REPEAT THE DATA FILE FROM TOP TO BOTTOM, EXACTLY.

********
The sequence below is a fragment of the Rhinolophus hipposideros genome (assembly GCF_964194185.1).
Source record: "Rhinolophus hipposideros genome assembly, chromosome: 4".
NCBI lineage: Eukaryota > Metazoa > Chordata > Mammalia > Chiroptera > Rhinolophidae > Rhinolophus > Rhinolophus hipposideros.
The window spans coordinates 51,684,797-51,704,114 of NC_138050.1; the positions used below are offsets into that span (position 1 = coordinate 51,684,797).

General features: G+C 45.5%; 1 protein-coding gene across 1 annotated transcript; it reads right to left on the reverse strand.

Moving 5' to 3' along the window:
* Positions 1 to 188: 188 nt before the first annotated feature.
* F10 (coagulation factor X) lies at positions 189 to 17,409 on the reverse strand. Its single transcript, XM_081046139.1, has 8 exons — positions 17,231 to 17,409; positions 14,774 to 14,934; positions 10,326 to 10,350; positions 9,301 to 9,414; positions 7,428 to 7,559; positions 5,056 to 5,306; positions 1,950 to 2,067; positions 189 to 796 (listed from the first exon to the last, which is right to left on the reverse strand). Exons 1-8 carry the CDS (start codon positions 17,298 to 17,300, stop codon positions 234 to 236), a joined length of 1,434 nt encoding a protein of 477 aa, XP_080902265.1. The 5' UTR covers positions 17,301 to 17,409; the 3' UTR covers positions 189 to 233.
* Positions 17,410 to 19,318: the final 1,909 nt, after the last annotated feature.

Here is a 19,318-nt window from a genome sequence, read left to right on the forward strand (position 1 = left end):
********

The sequence below is a fragment of the Rhinolophus hipposideros genome (assembly GCF_964194185.1).
Source record: "Rhinolophus hipposideros genome assembly, chromosome: 4".
NCBI lineage: Eukaryota > Metazoa > Chordata > Mammalia > Chiroptera > Rhinolophidae > Rhinolophus > Rhinolophus hipposideros.
The window spans coordinates 51,684,797-51,704,114 of NC_138050.1; the positions used below are offsets into that span (position 1 = coordinate 51,684,797).

General features: G+C 45.5%; 1 protein-coding gene across 1 annotated transcript; it reads right to left on the reverse strand.

Moving 5' to 3' along the window:
* Positions 1 to 188: 188 nt before the first annotated feature.
* F10 (coagulation factor X) lies at positions 189 to 17,409 on the reverse strand. Its single transcript, XM_081046139.1, has 8 exons — positions 17,231 to 17,409; positions 14,774 to 14,934; positions 10,326 to 10,350; positions 9,301 to 9,414; positions 7,428 to 7,559; positions 5,056 to 5,306; positions 1,950 to 2,067; positions 189 to 796 (listed from the first exon to the last, which is right to left on the reverse strand). Exons 1-8 carry the CDS (start codon positions 17,298 to 17,300, stop codon positions 234 to 236), a joined length of 1,434 nt encoding a protein of 477 aa, XP_080902265.1. The 5' UTR covers positions 17,301 to 17,409; the 3' UTR covers positions 189 to 233.
* Positions 17,410 to 19,318: the final 1,909 nt, after the last annotated feature.

Here is a 19,318-nt window from a genome sequence, read left to right on the forward strand (position 1 = left end):